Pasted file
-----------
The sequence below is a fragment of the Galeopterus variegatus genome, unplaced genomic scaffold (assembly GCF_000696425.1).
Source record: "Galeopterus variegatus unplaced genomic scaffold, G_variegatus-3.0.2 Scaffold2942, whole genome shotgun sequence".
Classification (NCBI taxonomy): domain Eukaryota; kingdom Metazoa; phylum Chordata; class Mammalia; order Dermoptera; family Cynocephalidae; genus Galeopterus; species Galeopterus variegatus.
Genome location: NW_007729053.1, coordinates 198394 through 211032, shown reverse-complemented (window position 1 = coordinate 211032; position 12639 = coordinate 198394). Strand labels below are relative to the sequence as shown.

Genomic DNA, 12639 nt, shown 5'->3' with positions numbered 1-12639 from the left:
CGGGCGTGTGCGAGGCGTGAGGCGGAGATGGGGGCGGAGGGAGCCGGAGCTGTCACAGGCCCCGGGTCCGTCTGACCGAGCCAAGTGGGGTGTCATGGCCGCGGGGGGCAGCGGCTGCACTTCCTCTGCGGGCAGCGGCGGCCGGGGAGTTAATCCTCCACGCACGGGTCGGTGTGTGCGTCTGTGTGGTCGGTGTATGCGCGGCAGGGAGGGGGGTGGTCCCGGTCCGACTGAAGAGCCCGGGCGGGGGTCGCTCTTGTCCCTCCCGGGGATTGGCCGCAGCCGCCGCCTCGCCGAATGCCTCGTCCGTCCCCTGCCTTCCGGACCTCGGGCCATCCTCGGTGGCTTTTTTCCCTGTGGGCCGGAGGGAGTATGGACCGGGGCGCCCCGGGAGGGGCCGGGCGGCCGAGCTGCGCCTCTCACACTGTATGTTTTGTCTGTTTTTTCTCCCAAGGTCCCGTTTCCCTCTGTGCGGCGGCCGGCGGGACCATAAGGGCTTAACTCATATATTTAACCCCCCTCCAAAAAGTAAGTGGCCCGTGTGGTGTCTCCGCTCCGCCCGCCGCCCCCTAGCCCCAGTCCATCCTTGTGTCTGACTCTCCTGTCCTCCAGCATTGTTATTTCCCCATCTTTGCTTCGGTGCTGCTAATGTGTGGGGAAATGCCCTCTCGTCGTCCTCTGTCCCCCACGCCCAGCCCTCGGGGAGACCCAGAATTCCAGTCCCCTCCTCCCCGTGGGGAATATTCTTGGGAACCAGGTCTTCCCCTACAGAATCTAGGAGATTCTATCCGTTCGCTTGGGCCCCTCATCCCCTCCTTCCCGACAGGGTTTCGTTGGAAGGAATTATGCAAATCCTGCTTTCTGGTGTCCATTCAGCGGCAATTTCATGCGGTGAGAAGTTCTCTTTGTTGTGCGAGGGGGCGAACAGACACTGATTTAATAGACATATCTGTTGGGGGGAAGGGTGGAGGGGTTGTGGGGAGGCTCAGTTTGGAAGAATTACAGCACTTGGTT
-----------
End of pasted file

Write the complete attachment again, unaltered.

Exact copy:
The sequence below is a fragment of the Galeopterus variegatus genome, unplaced genomic scaffold (assembly GCF_000696425.1).
Source record: "Galeopterus variegatus unplaced genomic scaffold, G_variegatus-3.0.2 Scaffold2942, whole genome shotgun sequence".
Classification (NCBI taxonomy): domain Eukaryota; kingdom Metazoa; phylum Chordata; class Mammalia; order Dermoptera; family Cynocephalidae; genus Galeopterus; species Galeopterus variegatus.
Genome location: NW_007729053.1, coordinates 198394 through 211032, shown reverse-complemented (window position 1 = coordinate 211032; position 12639 = coordinate 198394). Strand labels below are relative to the sequence as shown.

Genomic DNA, 12639 nt, shown 5'->3' with positions numbered 1-12639 from the left:
CGGGCGTGTGCGAGGCGTGAGGCGGAGATGGGGGCGGAGGGAGCCGGAGCTGTCACAGGCCCCGGGTCCGTCTGACCGAGCCAAGTGGGGTGTCATGGCCGCGGGGGGCAGCGGCTGCACTTCCTCTGCGGGCAGCGGCGGCCGGGGAGTTAATCCTCCACGCACGGGTCGGTGTGTGCGTCTGTGTGGTCGGTGTATGCGCGGCAGGGAGGGGGGTGGTCCCGGTCCGACTGAAGAGCCCGGGCGGGGGTCGCTCTTGTCCCTCCCGGGGATTGGCCGCAGCCGCCGCCTCGCCGAATGCCTCGTCCGTCCCCTGCCTTCCGGACCTCGGGCCATCCTCGGTGGCTTTTTTCCCTGTGGGCCGGAGGGAGTATGGACCGGGGCGCCCCGGGAGGGGCCGGGCGGCCGAGCTGCGCCTCTCACACTGTATGTTTTGTCTGTTTTTTCTCCCAAGGTCCCGTTTCCCTCTGTGCGGCGGCCGGCGGGACCATAAGGGCTTAACTCATATATTTAACCCCCCTCCAAAAAGTAAGTGGCCCGTGTGGTGTCTCCGCTCCGCCCGCCGCCCCCTAGCCCCAGTCCATCCTTGTGTCTGACTCTCCTGTCCTCCAGCATTGTTATTTCCCCATCTTTGCTTCGGTGCTGCTAATGTGTGGGGAAATGCCCTCTCGTCGTCCTCTGTCCCCCACGCCCAGCCCTCGGGGAGACCCAGAATTCCAGTCCCCTCCTCCCCGTGGGGAATATTCTTGGGAACCAGGTCTTCCCCTACAGAATCTAGGAGATTCTATCCGTTCGCTTGGGCCCCTCATCCCCTCCTTCCCGACAGGGTTTCGTTGGAAGGAATTATGCAAATCCTGCTTTCTGGTGTCCATTCAGCGGCAATTTCATGCGGTGAGAAGTTCTCTTTGTTGTGCGAGGGGGCGAACAGACACTGATTTAATAGACATATCTGTTGGGGGGAAGGGTGGAGGGGTTGTGGGGAGGCTCAGTTTGGAAGAATTACAGCACTTGGTT